A few weeks after the Steel City Showdown, Wallisch returned to Aspen, CO, for the X Games. This time, he was in a unique dual role as competitor in the new knuckle huck competition and on-slope announcer for ESPN. He wore a wireless microphone, an earpiece with producers blabbing into his ear and a heavy radio in his jacket pocket. Stevenson won knuckle huck and slopestyle that week, the first rookie ever to win two golds at X Games. The next generation had officially arrived, and Wallisch, who commentated hilariously on his own runs, was there to mark the moment.
In recent years, Wallisch has been doing a lot more TV analysis and commentating for big contests, and he’s a natural. Although his core fans have known forever, audiences on major networks are now becoming acquainted with his humor and encyclopedic trick knowledge for the first time. As he once did on skis, Wallisch now brings crossover appeal to the announcer’s booth.
He also sits on the board of directors for the U.S. Ski Team as the athlete representative for freeskiing, acting as the voice of his discipline within its governing body. “He’s a powerful figure in skiing. His voice matters,” Decker says. “What he’s doing now is continuing to make the sport better. It used to be, ‘Hey, I made this awesome edit. Push play.’ Now it’s way bigger than that. Tom is shaping a new path for what the future might be.”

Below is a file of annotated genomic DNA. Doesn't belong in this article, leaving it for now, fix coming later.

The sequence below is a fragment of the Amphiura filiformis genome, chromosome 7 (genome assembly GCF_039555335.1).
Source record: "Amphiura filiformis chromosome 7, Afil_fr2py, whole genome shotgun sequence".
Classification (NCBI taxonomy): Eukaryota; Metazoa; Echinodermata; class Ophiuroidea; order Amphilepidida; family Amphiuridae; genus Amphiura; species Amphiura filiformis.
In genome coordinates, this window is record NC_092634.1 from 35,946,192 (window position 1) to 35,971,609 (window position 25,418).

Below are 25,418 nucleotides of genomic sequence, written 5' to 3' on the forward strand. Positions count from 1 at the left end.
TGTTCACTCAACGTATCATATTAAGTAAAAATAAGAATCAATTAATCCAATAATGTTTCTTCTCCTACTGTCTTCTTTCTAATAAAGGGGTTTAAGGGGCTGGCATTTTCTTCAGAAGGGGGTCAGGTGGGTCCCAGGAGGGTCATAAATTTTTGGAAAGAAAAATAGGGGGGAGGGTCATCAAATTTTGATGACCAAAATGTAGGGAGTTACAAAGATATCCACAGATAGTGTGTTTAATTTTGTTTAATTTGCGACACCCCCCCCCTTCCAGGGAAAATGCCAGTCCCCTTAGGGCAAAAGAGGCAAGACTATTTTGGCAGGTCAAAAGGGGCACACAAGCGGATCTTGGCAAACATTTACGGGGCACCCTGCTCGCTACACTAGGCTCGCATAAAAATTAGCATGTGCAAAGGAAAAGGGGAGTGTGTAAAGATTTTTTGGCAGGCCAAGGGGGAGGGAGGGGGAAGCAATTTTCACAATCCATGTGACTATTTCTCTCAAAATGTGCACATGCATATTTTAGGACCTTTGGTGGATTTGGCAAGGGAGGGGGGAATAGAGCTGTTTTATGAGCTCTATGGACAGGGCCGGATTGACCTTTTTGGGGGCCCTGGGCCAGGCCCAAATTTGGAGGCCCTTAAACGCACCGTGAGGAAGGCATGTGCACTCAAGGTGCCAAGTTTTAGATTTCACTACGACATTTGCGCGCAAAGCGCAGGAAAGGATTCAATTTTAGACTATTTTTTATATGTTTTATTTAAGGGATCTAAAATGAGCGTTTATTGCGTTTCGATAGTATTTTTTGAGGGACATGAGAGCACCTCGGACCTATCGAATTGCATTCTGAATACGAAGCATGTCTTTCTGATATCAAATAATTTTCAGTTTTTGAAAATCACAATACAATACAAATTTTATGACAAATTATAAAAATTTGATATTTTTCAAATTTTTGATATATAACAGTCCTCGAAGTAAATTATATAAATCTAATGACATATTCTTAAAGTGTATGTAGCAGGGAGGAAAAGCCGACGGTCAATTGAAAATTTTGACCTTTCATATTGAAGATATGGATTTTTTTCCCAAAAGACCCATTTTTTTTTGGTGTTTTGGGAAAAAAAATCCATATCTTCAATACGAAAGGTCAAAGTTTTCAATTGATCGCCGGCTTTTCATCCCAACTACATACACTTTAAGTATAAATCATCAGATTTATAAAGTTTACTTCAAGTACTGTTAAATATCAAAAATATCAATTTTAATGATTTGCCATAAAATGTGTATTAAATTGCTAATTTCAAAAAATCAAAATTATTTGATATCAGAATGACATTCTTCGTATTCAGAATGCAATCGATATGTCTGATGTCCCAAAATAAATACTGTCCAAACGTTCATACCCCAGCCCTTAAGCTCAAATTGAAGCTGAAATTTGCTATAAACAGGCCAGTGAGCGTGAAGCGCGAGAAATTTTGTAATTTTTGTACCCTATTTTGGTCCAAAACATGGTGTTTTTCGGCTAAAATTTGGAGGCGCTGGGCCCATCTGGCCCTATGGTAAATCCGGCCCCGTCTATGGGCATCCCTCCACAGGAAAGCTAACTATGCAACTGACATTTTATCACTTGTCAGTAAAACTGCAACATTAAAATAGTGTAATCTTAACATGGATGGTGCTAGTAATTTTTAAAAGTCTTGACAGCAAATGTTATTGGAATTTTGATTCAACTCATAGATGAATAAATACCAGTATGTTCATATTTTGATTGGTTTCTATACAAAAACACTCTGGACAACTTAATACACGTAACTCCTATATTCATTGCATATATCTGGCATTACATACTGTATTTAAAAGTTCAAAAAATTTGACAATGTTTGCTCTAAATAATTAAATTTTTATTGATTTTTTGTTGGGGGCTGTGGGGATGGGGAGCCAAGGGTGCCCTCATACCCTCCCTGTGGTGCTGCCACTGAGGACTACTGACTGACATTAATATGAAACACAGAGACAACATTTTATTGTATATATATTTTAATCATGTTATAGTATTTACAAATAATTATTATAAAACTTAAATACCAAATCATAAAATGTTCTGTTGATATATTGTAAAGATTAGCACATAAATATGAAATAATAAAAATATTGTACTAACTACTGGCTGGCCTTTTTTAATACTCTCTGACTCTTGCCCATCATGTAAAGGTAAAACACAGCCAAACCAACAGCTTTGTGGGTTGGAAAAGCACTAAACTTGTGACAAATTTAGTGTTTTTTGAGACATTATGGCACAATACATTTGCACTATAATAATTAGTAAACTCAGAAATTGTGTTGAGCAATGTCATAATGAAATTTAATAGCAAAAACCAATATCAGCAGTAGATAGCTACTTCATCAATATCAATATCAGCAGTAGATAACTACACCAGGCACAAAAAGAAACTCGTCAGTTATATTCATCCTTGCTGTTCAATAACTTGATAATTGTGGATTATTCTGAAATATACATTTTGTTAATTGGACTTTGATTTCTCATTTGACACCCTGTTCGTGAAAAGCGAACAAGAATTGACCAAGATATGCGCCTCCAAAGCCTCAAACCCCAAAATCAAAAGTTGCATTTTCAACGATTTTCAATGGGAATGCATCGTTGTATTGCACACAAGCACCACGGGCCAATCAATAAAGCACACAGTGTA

Wallisch looks to pro skiers like Chris Davenport and Glen Plake, both legends in the sport, for examples of directions he could take in the years to come. “I can see myself in so many roles—working with kids, coaching, doing clinics, working with brands in design or marketing,” he says.
But in many ways, he’s still that kid building jumps in his backyard. At home in Park City, he’ll lap the park for hours, skipping lunch. When he finally comes home, he and his friends will drag junk from his garage—an old table, a PVC pipe—to build a ramp in front of the house.
Steph jokes that he acts like he’s still 12, fueled by fruit gummies and Pop Tarts. Well past nightfall, he’ll finally come inside, and Steph will remind him to clean up the mess in the front yard.
“I will,” he’ll say. “But first, I’m going back to hit it tomorrow.”
This article first appeared in The Ski Journal Issue 14.1